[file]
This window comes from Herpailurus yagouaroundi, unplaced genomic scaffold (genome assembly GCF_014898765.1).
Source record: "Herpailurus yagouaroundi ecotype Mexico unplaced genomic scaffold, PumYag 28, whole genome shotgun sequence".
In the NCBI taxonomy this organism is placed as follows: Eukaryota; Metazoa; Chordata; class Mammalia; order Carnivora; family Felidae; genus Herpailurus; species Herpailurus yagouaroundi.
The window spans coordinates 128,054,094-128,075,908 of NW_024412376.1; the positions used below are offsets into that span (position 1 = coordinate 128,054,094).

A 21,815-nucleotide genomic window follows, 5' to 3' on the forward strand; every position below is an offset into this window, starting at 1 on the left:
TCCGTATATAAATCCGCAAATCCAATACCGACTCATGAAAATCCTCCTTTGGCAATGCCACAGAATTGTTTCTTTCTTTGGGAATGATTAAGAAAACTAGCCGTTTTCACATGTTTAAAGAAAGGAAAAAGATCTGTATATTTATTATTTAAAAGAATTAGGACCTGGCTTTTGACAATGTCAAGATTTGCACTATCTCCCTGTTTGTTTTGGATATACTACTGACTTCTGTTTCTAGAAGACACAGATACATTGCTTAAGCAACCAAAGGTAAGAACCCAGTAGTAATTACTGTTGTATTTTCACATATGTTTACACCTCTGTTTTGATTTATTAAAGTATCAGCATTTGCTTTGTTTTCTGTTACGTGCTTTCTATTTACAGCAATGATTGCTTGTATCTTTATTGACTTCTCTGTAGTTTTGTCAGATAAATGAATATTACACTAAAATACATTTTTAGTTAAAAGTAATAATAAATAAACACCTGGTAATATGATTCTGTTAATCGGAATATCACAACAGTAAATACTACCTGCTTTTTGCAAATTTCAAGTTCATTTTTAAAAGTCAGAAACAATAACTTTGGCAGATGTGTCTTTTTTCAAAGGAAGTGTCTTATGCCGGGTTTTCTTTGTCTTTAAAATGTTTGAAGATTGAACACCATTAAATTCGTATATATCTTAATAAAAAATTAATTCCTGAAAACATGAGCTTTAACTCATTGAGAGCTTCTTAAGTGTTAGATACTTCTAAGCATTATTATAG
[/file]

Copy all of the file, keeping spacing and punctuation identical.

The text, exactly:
This window comes from Herpailurus yagouaroundi, unplaced genomic scaffold (genome assembly GCF_014898765.1).
Source record: "Herpailurus yagouaroundi ecotype Mexico unplaced genomic scaffold, PumYag 28, whole genome shotgun sequence".
In the NCBI taxonomy this organism is placed as follows: Eukaryota; Metazoa; Chordata; class Mammalia; order Carnivora; family Felidae; genus Herpailurus; species Herpailurus yagouaroundi.
The window spans coordinates 128,054,094-128,075,908 of NW_024412376.1; the positions used below are offsets into that span (position 1 = coordinate 128,054,094).

A 21,815-nucleotide genomic window follows, 5' to 3' on the forward strand; every position below is an offset into this window, starting at 1 on the left:
TCCGTATATAAATCCGCAAATCCAATACCGACTCATGAAAATCCTCCTTTGGCAATGCCACAGAATTGTTTCTTTCTTTGGGAATGATTAAGAAAACTAGCCGTTTTCACATGTTTAAAGAAAGGAAAAAGATCTGTATATTTATTATTTAAAAGAATTAGGACCTGGCTTTTGACAATGTCAAGATTTGCACTATCTCCCTGTTTGTTTTGGATATACTACTGACTTCTGTTTCTAGAAGACACAGATACATTGCTTAAGCAACCAAAGGTAAGAACCCAGTAGTAATTACTGTTGTATTTTCACATATGTTTACACCTCTGTTTTGATTTATTAAAGTATCAGCATTTGCTTTGTTTTCTGTTACGTGCTTTCTATTTACAGCAATGATTGCTTGTATCTTTATTGACTTCTCTGTAGTTTTGTCAGATAAATGAATATTACACTAAAATACATTTTTAGTTAAAAGTAATAATAAATAAACACCTGGTAATATGATTCTGTTAATCGGAATATCACAACAGTAAATACTACCTGCTTTTTGCAAATTTCAAGTTCATTTTTAAAAGTCAGAAACAATAACTTTGGCAGATGTGTCTTTTTTCAAAGGAAGTGTCTTATGCCGGGTTTTCTTTGTCTTTAAAATGTTTGAAGATTGAACACCATTAAATTCGTATATATCTTAATAAAAAATTAATTCCTGAAAACATGAGCTTTAACTCATTGAGAGCTTCTTAAGTGTTAGATACTTCTAAGCATTATTATAG